By Nick Miroff
Washington Post Staff Writer
Friday, October 17, 2008
Freewheeling American capitalism may be falling out of fashion on Wall Street, but in the western suburbs of Northern Virginia, it is driving one of the greatest home-buying sprees the region has ever seen.
The epicenter of the boom is Prince William County, where enterprising investors are scavenging the wreckage of the housing bust at a furious pace. Last month, 1,116 homes were sold in the county, a 235 percent increase from the same period last year and more than in any other September on record, according to the Northern Virginia Association of Realtors.
The buying frenzy is the silver lining of a staggering decline in home values. With banks choking on a glut of empty, foreclosed properties, the median sale price for detached single-family houses in Prince William plunged 41 percent in the past year, from $405,000 to $239,900. In September, 118 homes in the county sold for less than $100,000, and many foreclosed townhouses sold for less than $70,000. One three-bedroom Manassas townhouse recently sold for $43,500, even though it was assessed at $273,100 in 2007.
"Prince William County is a fire sale," said Joey Remondino, a "ridiculously busy" real estate agent with StoneHouse Realty in Manassas. "People are looking for amazing deals, and I'm writing offers as fast as I can," he said.
Nowhere else in the region has the drop in prices and surge in sales been so extreme. Home buying in the county gained momentum over the summer but shot upward last month, when more detached single-family homes were sold in Prince William (579) than in Fairfax County (541), which has three times as many houses.
Sales of detached single-family houses in Fairfax County were up 71 percent last month from September 2007 and the median price was down 24 percent. In Loudoun County, sales were up 47 percent and the median sale price declined 17 percent. The housing markets in Arlington County and Alexandria were generally more stable.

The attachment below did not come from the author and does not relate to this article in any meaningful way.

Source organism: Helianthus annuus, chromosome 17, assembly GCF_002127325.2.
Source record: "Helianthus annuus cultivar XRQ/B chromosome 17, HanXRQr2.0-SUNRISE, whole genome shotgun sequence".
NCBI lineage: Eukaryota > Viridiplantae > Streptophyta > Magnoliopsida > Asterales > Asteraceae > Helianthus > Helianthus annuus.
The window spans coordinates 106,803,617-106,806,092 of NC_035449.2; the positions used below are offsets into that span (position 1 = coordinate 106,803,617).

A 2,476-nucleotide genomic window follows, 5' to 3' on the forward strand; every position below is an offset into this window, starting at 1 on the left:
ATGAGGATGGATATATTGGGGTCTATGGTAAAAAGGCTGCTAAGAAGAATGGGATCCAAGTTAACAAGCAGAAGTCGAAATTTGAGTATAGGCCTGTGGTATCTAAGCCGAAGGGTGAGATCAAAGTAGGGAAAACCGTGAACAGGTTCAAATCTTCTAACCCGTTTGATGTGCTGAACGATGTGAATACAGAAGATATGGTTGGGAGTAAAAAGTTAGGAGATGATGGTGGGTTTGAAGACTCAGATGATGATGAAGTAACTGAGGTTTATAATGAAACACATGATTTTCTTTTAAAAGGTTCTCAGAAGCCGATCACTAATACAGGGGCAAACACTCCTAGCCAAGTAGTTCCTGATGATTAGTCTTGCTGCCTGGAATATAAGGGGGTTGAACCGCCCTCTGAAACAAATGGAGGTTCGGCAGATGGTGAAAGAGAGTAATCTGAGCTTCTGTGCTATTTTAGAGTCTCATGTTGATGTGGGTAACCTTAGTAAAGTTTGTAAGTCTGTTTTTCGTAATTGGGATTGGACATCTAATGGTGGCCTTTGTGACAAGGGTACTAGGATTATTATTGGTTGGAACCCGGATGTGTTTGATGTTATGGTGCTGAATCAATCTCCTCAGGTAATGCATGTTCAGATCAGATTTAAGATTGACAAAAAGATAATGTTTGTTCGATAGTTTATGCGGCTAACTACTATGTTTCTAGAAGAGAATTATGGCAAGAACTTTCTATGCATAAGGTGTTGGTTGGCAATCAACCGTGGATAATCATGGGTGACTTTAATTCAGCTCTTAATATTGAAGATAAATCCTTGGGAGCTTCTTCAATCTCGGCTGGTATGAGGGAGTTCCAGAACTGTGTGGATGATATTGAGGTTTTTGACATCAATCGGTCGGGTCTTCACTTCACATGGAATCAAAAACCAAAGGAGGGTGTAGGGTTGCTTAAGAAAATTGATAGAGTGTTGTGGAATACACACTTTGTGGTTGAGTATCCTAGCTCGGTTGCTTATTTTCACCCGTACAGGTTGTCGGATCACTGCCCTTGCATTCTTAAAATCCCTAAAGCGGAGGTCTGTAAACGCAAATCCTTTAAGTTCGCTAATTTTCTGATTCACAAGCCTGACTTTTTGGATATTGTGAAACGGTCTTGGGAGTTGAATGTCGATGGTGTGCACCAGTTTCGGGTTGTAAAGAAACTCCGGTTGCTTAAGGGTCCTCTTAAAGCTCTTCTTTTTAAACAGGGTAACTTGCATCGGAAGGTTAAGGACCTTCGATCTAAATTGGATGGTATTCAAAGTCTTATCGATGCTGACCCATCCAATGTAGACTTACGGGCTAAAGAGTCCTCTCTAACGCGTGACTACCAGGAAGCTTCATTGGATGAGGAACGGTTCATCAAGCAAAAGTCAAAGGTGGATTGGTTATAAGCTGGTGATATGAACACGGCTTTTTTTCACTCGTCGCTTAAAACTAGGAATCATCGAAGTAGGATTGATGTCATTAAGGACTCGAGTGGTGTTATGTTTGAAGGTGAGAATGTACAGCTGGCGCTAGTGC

Sales in the Maryland suburbs was comparatively subdued as well.
In Prince William, the turnover of thousands of homes might have implications that extend beyond the real estate market. Neighborhoods with high numbers of foreclosures are likely to become more transient as investors convert properties into rental units. In other areas, families with enough cash and good credit will have access to neighborhoods once deemed unaffordable. And homeowners who bought at or near the market peak in 2005 may be stuck making monthly payments two or three times as high as their neighbors are making for comparable houses.
"I think the values will come back. A lot of people still see Prince William County as a good investment," said Supervisor W.S. "Wally" Covington III (R-Brentsville). "I'm hearing that a lot of young military families are buying into the county."
Much of the dealmaking has been led by investors, according to real estate agents who specialize in foreclosed properties. Doctors, lawyers, engineers -- anyone with good credit and disposable cash -- are becoming part of a burgeoning class of landlords. Some are forming business partnerships to acquire properties; others are realizing that they can buy cheap homes and rent them out for more than the monthly mortgage payments.
Some savvy customers are paying cash to beat out bidders who offer more but need financing, real estate agents said. And because investors have so many properties to chose from, few are willing to look at properties that are not bank-owned. Even with the surge in sales, there were more than 5,000 active listings in Prince William last month, down from 6,500 a year earlier.